exactly what is required to be done.

; Concise pseudocode removes the necessity for verbose, essay-

like instructions containing vague or ambiguous language.

; language independent the programmer is free to implement an

algorithm in the syntax of any chosen procedural programming

language (the target language).

There is a wide variation in pseudocode syntax, but the main thing is that the meaning is readily understood and unambiguous. Organisations that use pseudocode often develop an in-house standard which defines the structure, constructs and keywords that may be used by their designers. Here are some keywords commonly used in pseudocode to indicate input, output, and processing operations:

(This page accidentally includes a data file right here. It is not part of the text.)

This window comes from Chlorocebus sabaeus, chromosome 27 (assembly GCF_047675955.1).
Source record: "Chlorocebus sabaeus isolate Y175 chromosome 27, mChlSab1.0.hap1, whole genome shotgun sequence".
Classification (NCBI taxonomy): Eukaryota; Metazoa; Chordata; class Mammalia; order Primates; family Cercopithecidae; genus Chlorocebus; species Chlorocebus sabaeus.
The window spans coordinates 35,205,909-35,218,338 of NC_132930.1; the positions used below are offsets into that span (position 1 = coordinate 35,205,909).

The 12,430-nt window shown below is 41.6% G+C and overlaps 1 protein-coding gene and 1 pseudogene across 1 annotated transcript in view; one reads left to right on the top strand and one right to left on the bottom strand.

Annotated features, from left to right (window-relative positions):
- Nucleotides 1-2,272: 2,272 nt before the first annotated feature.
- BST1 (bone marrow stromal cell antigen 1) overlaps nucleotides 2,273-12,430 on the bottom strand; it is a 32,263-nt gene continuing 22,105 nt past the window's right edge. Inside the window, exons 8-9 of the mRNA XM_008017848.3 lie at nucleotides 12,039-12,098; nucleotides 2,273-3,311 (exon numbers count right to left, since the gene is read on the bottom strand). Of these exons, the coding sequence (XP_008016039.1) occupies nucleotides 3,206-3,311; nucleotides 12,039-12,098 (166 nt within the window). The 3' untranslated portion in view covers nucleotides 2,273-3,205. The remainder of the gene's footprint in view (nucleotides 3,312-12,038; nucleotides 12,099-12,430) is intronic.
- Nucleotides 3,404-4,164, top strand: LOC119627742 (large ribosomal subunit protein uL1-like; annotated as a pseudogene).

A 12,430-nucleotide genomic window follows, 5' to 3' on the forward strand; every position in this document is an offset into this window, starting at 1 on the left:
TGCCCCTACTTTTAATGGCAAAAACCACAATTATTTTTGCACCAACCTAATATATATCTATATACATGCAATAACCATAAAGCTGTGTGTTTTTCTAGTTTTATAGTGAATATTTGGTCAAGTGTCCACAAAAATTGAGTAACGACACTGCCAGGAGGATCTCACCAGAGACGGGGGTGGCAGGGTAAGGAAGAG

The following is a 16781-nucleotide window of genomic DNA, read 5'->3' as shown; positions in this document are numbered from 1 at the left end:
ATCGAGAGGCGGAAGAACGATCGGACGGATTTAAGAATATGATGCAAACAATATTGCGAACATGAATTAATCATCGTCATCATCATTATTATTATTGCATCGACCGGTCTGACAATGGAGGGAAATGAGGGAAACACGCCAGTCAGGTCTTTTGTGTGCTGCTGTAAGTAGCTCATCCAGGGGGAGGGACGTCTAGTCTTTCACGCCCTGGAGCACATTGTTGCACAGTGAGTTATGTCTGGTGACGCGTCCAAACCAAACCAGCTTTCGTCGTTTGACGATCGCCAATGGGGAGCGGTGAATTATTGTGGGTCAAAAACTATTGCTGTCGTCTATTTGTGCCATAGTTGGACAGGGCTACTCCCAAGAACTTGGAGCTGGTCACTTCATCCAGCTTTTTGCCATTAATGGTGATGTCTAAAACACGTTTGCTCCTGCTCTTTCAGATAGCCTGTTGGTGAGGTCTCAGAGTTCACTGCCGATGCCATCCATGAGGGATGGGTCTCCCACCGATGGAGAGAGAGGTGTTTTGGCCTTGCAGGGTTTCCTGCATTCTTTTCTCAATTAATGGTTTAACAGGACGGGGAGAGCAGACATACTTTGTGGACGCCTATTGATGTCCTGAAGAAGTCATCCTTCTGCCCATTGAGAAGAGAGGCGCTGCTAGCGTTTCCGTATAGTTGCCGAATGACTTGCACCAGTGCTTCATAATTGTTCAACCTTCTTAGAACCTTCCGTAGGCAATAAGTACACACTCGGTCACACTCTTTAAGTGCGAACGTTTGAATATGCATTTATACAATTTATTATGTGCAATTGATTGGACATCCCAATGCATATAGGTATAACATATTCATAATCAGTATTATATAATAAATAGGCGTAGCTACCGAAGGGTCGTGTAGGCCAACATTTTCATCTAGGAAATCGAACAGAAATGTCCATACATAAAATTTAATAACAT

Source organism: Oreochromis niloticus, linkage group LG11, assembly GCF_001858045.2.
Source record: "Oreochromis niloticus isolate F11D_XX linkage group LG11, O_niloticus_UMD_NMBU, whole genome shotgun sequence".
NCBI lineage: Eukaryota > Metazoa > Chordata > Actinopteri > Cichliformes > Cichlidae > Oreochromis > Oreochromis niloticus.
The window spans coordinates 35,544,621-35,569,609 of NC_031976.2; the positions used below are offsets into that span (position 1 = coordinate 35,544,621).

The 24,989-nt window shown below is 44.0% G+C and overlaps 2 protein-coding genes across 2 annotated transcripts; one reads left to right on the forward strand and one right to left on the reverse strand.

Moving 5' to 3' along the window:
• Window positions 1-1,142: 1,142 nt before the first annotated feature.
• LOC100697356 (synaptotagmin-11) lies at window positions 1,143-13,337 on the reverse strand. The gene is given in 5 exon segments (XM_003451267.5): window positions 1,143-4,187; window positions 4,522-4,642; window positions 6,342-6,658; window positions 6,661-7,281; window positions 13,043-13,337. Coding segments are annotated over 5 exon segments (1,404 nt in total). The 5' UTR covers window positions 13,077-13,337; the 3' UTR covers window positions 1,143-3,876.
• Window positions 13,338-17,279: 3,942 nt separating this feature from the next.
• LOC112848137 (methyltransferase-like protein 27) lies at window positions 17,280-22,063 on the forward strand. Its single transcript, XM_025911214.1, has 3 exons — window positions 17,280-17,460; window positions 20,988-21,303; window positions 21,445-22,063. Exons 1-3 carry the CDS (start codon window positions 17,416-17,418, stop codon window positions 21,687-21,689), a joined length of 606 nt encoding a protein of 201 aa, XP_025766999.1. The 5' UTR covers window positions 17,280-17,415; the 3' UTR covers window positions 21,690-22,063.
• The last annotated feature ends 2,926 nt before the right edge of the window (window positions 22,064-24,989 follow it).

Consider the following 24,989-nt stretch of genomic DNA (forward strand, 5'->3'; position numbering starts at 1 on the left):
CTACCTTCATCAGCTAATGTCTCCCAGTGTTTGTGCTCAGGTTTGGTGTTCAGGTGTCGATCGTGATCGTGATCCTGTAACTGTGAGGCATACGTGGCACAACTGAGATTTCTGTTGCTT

Pseudocode key word Indicates

Output PRINT, DISPLAY, SHOW

Initialise SET, ASSIGN, INIT

Misc FIND, SEARCH, SELECT, SORT

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Here is a simple example of pseudocode that represents what we might do on Saturday morning:

Wake Up

Perform morning things

IF it is raining THEN

Watch TV

ELSE

Play golf

ENDIF

Flowcharts

Flowcharts are a diagrammatic method used to represent processes. The basic symbols used in flowcharts will be introduced as we explore how to represent the three basic algorithmic constructs of sequence, selection and iteration.

Figure 1: Flowchart example: Saturday morning

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Nassi-Schneiderman diagrams

These diagrams are similar to flowcharts, but have the advantage of

enforcing a particular structure in the program. They can become difficult to

draw when the algorithm includes a lot of nested constructs. We will not be